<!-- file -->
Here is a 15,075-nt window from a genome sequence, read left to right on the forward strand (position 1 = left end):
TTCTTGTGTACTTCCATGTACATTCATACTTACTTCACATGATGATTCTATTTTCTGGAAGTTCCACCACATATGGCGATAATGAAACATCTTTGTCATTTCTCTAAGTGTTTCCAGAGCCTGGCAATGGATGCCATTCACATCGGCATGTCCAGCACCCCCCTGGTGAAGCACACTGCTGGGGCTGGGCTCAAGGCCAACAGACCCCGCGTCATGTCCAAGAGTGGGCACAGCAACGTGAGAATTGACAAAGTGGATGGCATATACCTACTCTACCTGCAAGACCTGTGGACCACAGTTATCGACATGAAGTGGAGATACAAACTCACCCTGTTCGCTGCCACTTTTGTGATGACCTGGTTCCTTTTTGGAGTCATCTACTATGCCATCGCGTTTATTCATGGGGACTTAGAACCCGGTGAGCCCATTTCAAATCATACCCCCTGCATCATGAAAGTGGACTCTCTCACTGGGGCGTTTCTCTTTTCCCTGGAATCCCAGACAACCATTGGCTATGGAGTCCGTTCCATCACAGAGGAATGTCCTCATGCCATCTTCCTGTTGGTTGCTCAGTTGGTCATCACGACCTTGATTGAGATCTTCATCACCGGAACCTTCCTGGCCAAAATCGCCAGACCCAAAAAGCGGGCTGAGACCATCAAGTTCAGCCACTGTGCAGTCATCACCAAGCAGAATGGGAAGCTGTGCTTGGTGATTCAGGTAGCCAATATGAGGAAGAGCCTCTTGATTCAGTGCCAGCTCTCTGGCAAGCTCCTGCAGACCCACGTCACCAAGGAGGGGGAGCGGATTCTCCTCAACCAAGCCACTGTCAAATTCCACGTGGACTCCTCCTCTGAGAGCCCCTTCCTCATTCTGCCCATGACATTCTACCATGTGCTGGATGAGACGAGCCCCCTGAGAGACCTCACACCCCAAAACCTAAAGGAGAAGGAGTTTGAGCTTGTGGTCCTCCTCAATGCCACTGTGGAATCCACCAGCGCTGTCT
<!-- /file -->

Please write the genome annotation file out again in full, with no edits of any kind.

Here is a 15,075-nt window from a genome sequence, read left to right on the forward strand (position 1 = left end):
TTCTTGTGTACTTCCATGTACATTCATACTTACTTCACATGATGATTCTATTTTCTGGAAGTTCCACCACATATGGCGATAATGAAACATCTTTGTCATTTCTCTAAGTGTTTCCAGAGCCTGGCAATGGATGCCATTCACATCGGCATGTCCAGCACCCCCCTGGTGAAGCACACTGCTGGGGCTGGGCTCAAGGCCAACAGACCCCGCGTCATGTCCAAGAGTGGGCACAGCAACGTGAGAATTGACAAAGTGGATGGCATATACCTACTCTACCTGCAAGACCTGTGGACCACAGTTATCGACATGAAGTGGAGATACAAACTCACCCTGTTCGCTGCCACTTTTGTGATGACCTGGTTCCTTTTTGGAGTCATCTACTATGCCATCGCGTTTATTCATGGGGACTTAGAACCCGGTGAGCCCATTTCAAATCATACCCCCTGCATCATGAAAGTGGACTCTCTCACTGGGGCGTTTCTCTTTTCCCTGGAATCCCAGACAACCATTGGCTATGGAGTCCGTTCCATCACAGAGGAATGTCCTCATGCCATCTTCCTGTTGGTTGCTCAGTTGGTCATCACGACCTTGATTGAGATCTTCATCACCGGAACCTTCCTGGCCAAAATCGCCAGACCCAAAAAGCGGGCTGAGACCATCAAGTTCAGCCACTGTGCAGTCATCACCAAGCAGAATGGGAAGCTGTGCTTGGTGATTCAGGTAGCCAATATGAGGAAGAGCCTCTTGATTCAGTGCCAGCTCTCTGGCAAGCTCCTGCAGACCCACGTCACCAAGGAGGGGGAGCGGATTCTCCTCAACCAAGCCACTGTCAAATTCCACGTGGACTCCTCCTCTGAGAGCCCCTTCCTCATTCTGCCCATGACATTCTACCATGTGCTGGATGAGACGAGCCCCCTGAGAGACCTCACACCCCAAAACCTAAAGGAGAAGGAGTTTGAGCTTGTGGTCCTCCTCAATGCCACTGTGGAATCCACCAGCGCTGTCT